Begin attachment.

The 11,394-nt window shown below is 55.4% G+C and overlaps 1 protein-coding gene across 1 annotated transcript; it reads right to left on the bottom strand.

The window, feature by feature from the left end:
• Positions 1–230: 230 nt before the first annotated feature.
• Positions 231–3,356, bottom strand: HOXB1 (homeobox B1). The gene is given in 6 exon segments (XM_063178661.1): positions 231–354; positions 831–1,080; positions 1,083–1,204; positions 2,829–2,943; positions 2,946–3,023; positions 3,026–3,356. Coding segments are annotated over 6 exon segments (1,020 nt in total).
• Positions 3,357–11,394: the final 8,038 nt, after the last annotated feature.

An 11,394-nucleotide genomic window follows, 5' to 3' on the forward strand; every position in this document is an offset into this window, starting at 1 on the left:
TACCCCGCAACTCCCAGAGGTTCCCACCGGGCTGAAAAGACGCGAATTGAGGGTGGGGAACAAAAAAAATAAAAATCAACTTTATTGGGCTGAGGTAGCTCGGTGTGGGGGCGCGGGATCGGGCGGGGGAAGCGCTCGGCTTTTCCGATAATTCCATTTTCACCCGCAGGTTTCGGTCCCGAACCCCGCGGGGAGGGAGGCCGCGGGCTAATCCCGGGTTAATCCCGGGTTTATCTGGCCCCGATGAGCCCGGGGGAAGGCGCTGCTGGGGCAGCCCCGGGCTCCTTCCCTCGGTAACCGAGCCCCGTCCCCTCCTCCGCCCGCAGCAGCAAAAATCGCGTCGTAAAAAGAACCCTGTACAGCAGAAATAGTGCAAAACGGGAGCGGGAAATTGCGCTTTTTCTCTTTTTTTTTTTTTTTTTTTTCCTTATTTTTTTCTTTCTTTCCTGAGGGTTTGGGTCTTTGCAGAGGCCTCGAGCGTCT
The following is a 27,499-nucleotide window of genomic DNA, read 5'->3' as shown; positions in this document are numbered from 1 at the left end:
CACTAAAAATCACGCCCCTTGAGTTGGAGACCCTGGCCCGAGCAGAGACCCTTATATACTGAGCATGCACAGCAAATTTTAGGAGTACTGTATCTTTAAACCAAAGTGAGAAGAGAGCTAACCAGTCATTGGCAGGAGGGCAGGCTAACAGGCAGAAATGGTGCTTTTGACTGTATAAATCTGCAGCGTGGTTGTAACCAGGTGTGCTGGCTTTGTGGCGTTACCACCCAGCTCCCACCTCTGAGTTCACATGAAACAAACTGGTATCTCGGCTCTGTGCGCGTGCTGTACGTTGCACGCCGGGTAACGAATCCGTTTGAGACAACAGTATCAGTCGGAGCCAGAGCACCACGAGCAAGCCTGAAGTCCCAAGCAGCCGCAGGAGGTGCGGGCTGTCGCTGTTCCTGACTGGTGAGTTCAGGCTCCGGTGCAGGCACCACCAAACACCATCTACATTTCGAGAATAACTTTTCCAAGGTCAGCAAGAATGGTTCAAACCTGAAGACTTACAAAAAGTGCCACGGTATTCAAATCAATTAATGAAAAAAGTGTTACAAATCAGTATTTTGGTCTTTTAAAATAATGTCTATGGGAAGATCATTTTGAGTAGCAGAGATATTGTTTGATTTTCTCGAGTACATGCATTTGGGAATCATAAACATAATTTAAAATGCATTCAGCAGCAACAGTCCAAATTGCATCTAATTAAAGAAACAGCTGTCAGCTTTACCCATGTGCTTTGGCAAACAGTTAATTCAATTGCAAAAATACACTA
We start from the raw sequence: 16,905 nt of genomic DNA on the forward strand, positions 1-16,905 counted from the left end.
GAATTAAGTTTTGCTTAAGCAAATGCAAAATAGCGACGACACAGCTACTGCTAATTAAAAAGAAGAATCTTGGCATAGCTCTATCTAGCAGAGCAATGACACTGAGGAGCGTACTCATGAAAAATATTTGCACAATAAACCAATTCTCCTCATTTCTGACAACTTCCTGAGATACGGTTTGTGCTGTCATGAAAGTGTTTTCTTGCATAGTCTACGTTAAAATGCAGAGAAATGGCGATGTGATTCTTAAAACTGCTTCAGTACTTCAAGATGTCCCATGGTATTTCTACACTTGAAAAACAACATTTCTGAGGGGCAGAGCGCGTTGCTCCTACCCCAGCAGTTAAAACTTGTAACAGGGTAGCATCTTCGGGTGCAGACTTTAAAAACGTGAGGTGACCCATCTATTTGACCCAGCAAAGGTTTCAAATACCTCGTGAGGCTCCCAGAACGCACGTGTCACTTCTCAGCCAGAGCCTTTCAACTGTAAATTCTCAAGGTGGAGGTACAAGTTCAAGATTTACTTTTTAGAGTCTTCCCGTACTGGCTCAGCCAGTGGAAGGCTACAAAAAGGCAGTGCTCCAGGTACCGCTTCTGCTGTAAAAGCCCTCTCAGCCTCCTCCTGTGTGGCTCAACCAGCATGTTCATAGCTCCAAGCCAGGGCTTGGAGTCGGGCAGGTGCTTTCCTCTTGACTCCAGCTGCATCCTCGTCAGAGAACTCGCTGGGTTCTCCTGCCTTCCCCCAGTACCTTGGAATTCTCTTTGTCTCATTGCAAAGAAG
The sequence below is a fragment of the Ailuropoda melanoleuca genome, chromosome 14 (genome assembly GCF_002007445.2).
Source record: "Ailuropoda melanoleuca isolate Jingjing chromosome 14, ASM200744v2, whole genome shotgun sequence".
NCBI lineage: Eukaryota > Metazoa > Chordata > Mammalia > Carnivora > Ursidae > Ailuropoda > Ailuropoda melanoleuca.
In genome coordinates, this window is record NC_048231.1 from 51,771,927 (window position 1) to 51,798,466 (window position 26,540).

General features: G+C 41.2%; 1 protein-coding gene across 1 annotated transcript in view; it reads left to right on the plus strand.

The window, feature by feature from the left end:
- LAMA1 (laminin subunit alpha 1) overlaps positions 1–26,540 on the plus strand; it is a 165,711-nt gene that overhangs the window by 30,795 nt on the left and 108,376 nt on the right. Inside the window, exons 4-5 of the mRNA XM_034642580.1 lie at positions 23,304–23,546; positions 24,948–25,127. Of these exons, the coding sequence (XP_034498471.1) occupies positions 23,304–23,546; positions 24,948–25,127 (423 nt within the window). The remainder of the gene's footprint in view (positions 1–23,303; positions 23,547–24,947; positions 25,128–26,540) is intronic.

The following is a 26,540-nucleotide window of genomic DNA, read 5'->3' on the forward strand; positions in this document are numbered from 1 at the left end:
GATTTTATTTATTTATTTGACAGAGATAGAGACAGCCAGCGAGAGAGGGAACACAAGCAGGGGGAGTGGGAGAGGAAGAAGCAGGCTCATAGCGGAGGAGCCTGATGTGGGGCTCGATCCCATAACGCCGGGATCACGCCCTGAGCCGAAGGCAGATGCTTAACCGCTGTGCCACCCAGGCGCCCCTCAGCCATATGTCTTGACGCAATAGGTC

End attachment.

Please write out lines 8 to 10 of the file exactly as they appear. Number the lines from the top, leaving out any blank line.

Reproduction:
The following is a 27,499-nucleotide window of genomic DNA, read 5'->3' as shown; positions in this document are numbered from 1 at the left end:
CACTAAAAATCACGCCCCTTGAGTTGGAGACCCTGGCCCGAGCAGAGACCCTTATATACTGAGCATGCACAGCAAATTTTAGGAGTACTGTATCTTTAAACCAAAGTGAGAAGAGAGCTAACCAGTCATTGGCAGGAGGGCAGGCTAACAGGCAGAAATGGTGCTTTTGACTGTATAAATCTGCAGCGTGGTTGTAACCAGGTGTGCTGGCTTTGTGGCGTTACCACCCAGCTCCCACCTCTGAGTTCACATGAAACAAACTGGTATCTCGGCTCTGTGCGCGTGCTGTACGTTGCACGCCGGGTAACGAATCCGTTTGAGACAACAGTATCAGTCGGAGCCAGAGCACCACGAGCAAGCCTGAAGTCCCAAGCAGCCGCAGGAGGTGCGGGCTGTCGCTGTTCCTGACTGGTGAGTTCAGGCTCCGGTGCAGGCACCACCAAACACCATCTACATTTCGAGAATAACTTTTCCAAGGTCAGCAAGAATGGTTCAAACCTGAAGACTTACAAAAAGTGCCACGGTATTCAAATCAATTAATGAAAAAAGTGTTACAAATCAGTATTTTGGTCTTTTAAAATAATGTCTATGGGAAGATCATTTTGAGTAGCAGAGATATTGTTTGATTTTCTCGAGTACATGCATTTGGGAATCATAAACATAATTTAAAATGCATTCAGCAGCAACAGTCCAAATTGCATCTAATTAAAGAAACAGCTGTCAGCTTTACCCATGTGCTTTGGCAAACAGTTAATTCAATTGCAAAAATACACTA
We start from the raw sequence: 16,905 nt of genomic DNA on the forward strand, positions 1-16,905 counted from the left end.